Mary: Facebook owns all the content I put on their site? I didn’t know that! I’m going to have to try to plow my way through their Terms of Service and see what it actually stipulates. Like almost everyone I know, I just clicked on it without reading it. While I am recovering from finding out that I’ve signed my rights away to Facebook, tell us about your career. How did you start designing websites? What qualifications does it take? If you were looking for someone to design a site for you, what would you look for?

Linda: I started working online in 1998. Before that I was sales manager for a national recruiting firm. At the time, I had young children and wanted to work from home, so I started selling things on eBay and doing quite well. Then I discovered e-books, bought a huge reseller package of over 300 titles of “how to” e-books, and started selling them. I was selling over 500 e-books a week. It was crazy. This taught me how to sell online, how to set up ads, how to take photos and create a good sales page. How to set up downloads and troubleshoot problems online. It also taught me how to set up effective sales funnels and tools to work effectively online.Then eBay banned e-books. Overnight many of us were out of business.

I realized I needed to create my own website so that I owned everything and that could never happen to me again. I learned HTML and web design self-taught and  built my own site. In the process, I discovered that I had a knack for building websites, and my new career was born.

Mary: If you were looking for someone to design a site for you, what would you look for?

Linda: The first thing I would do is look at the designer’s own website and portfolio. Then I would check their references and testimonials. When looking for a website designer, you need to be sure to click on the websites they list in their portfolio. Do not be afraid to email those websites and ask how they liked working with the website designer. I have found many dishonest people who list sites that do not exist or sites that someone else designed. Or when you click to check a particular website, it turns out to be a different website altogether. So make sure to do due diligence.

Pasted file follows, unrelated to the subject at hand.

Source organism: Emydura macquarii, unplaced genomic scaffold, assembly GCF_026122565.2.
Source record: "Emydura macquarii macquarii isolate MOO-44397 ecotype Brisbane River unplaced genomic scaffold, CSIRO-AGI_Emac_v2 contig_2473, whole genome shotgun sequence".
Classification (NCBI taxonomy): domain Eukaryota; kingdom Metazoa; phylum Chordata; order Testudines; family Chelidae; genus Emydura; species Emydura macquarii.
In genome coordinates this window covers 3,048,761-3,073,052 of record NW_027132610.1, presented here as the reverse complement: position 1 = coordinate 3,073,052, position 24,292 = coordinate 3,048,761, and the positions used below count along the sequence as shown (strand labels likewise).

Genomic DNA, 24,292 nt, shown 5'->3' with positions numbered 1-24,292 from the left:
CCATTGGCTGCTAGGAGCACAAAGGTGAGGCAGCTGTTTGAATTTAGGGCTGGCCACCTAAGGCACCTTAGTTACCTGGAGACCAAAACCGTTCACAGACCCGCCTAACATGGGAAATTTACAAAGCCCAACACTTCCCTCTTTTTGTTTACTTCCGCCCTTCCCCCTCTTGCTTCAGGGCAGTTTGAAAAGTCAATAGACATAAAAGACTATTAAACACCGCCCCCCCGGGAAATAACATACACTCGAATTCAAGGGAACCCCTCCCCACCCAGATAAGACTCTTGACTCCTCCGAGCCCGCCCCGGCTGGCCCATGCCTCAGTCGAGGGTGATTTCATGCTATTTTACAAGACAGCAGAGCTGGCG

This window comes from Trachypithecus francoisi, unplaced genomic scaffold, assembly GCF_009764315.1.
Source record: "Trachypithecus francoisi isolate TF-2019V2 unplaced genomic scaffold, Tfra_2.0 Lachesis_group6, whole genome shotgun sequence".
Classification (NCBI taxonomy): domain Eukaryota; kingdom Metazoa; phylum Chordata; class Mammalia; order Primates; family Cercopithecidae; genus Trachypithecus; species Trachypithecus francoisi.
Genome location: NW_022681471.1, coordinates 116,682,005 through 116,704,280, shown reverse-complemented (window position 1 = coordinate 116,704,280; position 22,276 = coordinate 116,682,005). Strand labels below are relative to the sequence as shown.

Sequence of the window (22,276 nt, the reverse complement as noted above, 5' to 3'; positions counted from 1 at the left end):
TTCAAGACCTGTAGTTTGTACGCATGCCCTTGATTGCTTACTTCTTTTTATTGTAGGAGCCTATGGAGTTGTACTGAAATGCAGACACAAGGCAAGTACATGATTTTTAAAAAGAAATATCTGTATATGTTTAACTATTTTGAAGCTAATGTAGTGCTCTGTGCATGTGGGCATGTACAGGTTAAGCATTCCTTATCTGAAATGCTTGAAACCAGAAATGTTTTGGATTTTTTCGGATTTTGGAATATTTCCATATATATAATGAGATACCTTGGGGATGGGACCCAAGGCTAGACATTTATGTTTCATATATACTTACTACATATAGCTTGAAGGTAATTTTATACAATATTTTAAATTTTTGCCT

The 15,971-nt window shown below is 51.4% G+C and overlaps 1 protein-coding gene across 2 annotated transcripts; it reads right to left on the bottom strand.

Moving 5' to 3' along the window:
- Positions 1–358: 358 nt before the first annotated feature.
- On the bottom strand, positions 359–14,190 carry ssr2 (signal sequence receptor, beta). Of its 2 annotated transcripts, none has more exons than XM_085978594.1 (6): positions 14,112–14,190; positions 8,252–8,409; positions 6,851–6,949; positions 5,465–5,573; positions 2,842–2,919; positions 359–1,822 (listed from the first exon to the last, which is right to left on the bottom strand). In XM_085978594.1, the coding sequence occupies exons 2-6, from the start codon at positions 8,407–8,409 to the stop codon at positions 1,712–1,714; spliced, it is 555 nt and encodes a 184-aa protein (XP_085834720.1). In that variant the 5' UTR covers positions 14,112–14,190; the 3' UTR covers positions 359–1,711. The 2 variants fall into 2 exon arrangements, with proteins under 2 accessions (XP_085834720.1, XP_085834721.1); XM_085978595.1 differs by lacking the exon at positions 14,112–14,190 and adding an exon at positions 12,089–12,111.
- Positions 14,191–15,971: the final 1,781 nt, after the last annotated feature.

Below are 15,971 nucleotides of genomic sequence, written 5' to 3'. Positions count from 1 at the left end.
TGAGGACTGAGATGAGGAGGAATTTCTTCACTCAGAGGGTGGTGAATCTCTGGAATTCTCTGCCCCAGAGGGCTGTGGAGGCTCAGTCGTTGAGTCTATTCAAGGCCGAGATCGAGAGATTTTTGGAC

Next, get a contract. Do not rely on emails or promises. In that contract make sure all the details and costs are spelled out. Make sure there is a time frame for completion that you both have agreed on. Many a person has come to me after their web designer flaked out or quit in the middle of the project, never to be seen again; so make sure you can phone them. Do not allow them to use email only. Get that contact information and be sure it works.

Mary: What’s the difference between designing a website for a business and designing a website for a writer?

Linda: The design process itself is not different. Design is the fun part of creating a website. Colors, general appearance, slideshows, social media connecting, branding– all of those constitute the fun part. The design part of my job is to create a site to each client’s tastes. This means that, as your web expert, I need to understand, your goal. What are you trying to achieve with this website? Questions about your tastes and your goals are the most important questions I ask in my consultations.  I need to know what components are needed and the long term plan you have for you website. Once I understand your goals and plans, I can draw on my experience to help you get where you want to be with your website. Studies show that you have 5-10 seconds to keep someone on your website. Your mission, and the main purpose of your website, needs to be to capture the reader and have your site be clear and easy to understand when the reader lands on it.

I have worked with professional technology companies that just want a strong branding presence. Their sole objective is the need to build trust for their brand, show a great modern “storefront,” and be found online. They are not trying to sell their products online. They are selling their business acumen and professionalism. They are also giving their clients their background and qualifications. This type of website is almost like a visual resume.

With an author’s website, everything is much more personal. Who are you? What do write about? What makes you and your books interesting and why would I want to read your work? Authors need to catch the reader’s attention. You can have humor as well as information about yourself on your website. In fact, you should. As a writer, you are your brand. So your site needs to be reflection of you.

Mary: How do you go about designing a website for a writer?

Linda: The basic components are the same for everyone, but when working with writers, there are certain features that are important to include. I’ve turned these features into a checklist for myself since I have done so many sites for writers.